In the first quatrain he explains how God's action is not strong enough, saying that instead of breathing, he should be blowing, instead of knocking he should break the door down, etc bringing every action to extreme. In the second quatrain he expresses his spiritual crisis by comparing his soul to a territory which should belong to God, but he's being a sinner and now inside of his soul there's the Devil. Reason is God's substitute, God's viceroy, it should defend him because it's our highest faculty, and it's almost divine. He can't resist temptation, he understands that his behaviour his wrong, but he can't help it. His reason can't help him from avoiding temptations. The sestet represents the turning point, indeed it becomes with “yet” creating a division between the octave and the sestet, tipically Petrarchan. The two tercets consist in two conceits. In the first it can be found the semantic area of love and marriage, indeed John Donne explains that he loves God, but is promised to the Devil, therefore he needs to divorce him in order to be fully God's and break the knot between him and the Devil, that is to say the original sin: men aren't pure, they are sinners and even thought when they are baptised they're freed from the original sin, during their lives they sin again. In the last conceit this love between the poet and God becomes physical and paradoxical, John Donne asks God to imprison him in order to make him free, and lastly he asks his to rape him in order to make him chaste.
The Sun Rising
The Sun Rising is a poem in which John Donne celebrates his lover. The poet uses two different tones: a scornful and contemptuous one towards the sun, who he rebukes for having woken them up, and an admiring one towards his lover. The poet asks the sun to wake up all those people who haste, like pupils and farmers, because they are less important than the two lovers, moreover he considers his love free, claiming that love doesn't know neither season nor clime, which is very unconventional. In the second stanza the poet mocks the sun for considering his beams so bright, when actually closing his eyes he would eclipse them, but he would also stop seeing his lover, therefore he won't do it. By asserting that, he admits that his lover's eyes blind the sun, whose beams aren't as bright as her eyes. The poet also uses conceits, he wrote that both India and America lie in bed with him, considering his lover a land of exotic treasures, then he claims that she is all the states and he is all the princes, which again is very unconventional. In the last stanza the poet uses personifications and hyperboles claiming that the sun is half as happy as them, and then he says that since he has to warm the world, that is done in warming them, because the two lovers are the whole world. Finally he implies a Ptolemaic view of the universe by saying that the bed is its centre, therefore the sun should revolve around the two lovers.
No Man Is An Island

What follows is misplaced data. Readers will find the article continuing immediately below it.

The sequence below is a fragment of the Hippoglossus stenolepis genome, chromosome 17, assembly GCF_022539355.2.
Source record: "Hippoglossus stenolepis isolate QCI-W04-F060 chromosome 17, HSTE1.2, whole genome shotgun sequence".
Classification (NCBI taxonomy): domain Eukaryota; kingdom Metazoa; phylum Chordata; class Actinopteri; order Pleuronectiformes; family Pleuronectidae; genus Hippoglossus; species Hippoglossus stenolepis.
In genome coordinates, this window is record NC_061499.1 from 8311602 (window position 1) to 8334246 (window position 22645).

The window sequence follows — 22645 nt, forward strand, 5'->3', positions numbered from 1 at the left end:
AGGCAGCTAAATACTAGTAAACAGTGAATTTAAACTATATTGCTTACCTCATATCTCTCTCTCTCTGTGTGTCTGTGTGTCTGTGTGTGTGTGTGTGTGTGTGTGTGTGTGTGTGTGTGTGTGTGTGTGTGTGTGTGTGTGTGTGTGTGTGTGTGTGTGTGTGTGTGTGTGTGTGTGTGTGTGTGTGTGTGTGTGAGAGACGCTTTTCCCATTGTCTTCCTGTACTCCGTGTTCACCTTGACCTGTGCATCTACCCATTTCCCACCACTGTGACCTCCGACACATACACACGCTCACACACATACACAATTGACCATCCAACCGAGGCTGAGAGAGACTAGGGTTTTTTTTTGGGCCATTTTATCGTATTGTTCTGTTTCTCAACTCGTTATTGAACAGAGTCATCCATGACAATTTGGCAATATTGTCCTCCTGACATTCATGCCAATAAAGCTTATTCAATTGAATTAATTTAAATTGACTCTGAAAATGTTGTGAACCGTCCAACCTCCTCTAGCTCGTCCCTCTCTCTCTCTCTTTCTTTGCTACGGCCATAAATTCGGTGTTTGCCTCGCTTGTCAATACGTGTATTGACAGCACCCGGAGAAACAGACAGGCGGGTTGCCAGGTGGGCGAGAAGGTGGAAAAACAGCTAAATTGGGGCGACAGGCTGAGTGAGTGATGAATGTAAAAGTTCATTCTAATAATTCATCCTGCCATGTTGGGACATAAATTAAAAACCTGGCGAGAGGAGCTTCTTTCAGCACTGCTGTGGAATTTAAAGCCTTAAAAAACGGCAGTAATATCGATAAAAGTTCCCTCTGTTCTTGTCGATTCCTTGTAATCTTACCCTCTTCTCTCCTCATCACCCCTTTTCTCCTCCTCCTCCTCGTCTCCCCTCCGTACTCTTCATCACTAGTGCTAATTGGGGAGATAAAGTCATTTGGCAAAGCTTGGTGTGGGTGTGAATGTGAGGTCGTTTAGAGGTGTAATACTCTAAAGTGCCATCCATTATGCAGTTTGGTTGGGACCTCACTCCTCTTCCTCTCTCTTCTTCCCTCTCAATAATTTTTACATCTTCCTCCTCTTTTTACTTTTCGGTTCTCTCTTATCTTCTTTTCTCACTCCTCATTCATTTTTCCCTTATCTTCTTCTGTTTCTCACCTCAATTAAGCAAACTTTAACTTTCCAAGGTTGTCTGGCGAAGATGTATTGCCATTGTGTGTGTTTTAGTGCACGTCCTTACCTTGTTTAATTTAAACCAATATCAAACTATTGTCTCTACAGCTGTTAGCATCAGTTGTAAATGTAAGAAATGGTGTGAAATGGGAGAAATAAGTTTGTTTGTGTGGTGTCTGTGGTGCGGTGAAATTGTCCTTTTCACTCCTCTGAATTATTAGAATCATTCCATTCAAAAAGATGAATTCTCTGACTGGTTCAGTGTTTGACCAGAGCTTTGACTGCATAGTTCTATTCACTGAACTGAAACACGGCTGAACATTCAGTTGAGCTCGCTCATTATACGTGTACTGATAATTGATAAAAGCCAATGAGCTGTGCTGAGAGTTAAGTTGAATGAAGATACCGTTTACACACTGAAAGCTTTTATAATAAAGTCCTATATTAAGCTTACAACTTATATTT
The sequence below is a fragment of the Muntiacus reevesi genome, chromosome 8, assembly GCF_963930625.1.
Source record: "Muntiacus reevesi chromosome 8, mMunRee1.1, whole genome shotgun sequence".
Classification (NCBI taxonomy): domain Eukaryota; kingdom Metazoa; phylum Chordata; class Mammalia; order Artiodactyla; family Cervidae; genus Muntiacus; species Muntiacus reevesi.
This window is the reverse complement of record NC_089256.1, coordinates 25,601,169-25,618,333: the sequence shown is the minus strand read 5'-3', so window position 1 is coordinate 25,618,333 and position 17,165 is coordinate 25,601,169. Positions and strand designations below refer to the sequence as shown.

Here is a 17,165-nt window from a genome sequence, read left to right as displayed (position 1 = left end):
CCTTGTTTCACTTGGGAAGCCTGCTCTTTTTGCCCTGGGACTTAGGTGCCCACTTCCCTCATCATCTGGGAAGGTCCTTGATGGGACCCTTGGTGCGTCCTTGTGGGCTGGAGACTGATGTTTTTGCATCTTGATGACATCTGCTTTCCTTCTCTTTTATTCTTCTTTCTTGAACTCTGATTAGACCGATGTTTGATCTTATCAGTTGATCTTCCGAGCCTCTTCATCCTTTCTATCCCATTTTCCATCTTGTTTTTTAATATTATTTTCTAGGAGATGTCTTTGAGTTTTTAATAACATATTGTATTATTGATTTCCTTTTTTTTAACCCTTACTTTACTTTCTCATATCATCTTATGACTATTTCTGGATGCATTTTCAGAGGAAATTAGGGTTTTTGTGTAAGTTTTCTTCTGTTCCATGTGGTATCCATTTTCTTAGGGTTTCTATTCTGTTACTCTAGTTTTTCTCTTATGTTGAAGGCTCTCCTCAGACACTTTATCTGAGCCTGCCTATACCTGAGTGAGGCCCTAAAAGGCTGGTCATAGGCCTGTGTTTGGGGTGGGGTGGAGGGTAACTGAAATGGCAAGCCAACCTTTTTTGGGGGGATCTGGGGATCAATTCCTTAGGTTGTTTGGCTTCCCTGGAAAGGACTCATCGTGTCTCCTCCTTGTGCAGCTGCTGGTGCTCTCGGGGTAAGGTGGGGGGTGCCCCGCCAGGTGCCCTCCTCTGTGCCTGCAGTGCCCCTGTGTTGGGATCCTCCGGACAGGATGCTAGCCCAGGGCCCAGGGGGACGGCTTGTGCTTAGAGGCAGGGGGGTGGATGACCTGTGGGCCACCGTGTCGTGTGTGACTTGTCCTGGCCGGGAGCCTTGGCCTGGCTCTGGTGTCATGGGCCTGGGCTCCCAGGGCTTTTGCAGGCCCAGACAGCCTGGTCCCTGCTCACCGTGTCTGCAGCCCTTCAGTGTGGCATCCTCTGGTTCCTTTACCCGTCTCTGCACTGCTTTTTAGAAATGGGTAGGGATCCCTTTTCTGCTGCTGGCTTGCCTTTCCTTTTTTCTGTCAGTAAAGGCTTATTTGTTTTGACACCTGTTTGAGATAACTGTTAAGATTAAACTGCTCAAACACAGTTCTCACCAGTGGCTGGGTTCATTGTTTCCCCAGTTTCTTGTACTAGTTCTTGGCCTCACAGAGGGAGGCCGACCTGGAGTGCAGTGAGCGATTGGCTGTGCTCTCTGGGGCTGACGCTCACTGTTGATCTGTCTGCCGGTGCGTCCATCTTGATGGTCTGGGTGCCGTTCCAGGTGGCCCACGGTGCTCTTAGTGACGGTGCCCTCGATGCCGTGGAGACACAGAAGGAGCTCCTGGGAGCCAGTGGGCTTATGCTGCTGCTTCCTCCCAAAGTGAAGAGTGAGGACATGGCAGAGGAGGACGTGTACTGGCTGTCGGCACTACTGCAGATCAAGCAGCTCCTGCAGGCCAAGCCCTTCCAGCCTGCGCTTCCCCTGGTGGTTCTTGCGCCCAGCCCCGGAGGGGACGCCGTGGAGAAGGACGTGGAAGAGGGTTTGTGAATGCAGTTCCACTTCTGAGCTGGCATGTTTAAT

No Man Is An Island is a religious preacher that deals with the relationship between men, death and the poet's desire for ultimate union. In this poem Donne reflects the rebellions of the 17th century and the problems of the human condition. The setting of the poem is a funeral, while the bells are tolling. John Donne develops a few points in this preacher. The first is the selfishness of human beings, indeed the image of the bell tolling is used to remind us that the destiny of men is always the same, we are all going to die, but there are some people, who are so self centered that they don't understand that the bell is tolling for them. The second point is the position of men in the world, John Donne, in order to explain this, implies three metaphors which have the function of a plea to every men's sensitivity towards the others. The first metaphor deals with the role of mankind in God's plan, that is to say God is the author of a huge volume, symbolizing humanity, in which every man is a chapter, which will be translated when that man will pass away, that's because his soul won't die, but will go to another dimension, and start a new life. The second metaphor implies the fact that mankind is a body made of many limbs, that is to say men, just like every man is a chapter of the volume, indeed the meaning is always the same. In the third metaphor the community of Christians is described as a continent composed by clods, symbolized by men. These metaphors have the same meaning: John Donne's aim is a plea to every man's sensitivity, in order to make everybody understand that we are bond together and we need to stay united, everything that happens to one man falls to the others, that's why we should care about one another and stop being selfish. That's why he states that every death diminishes him, because Church is universal and Christians constitute a community, everything that happens concerns everyone, when a man dies the community is deprived of an individual. The author feels smaller when someone dies because its's like a part of him died too. Our society is based on selfishness but the teaching here is that we shouldn't only care about ourselves and be united with the others.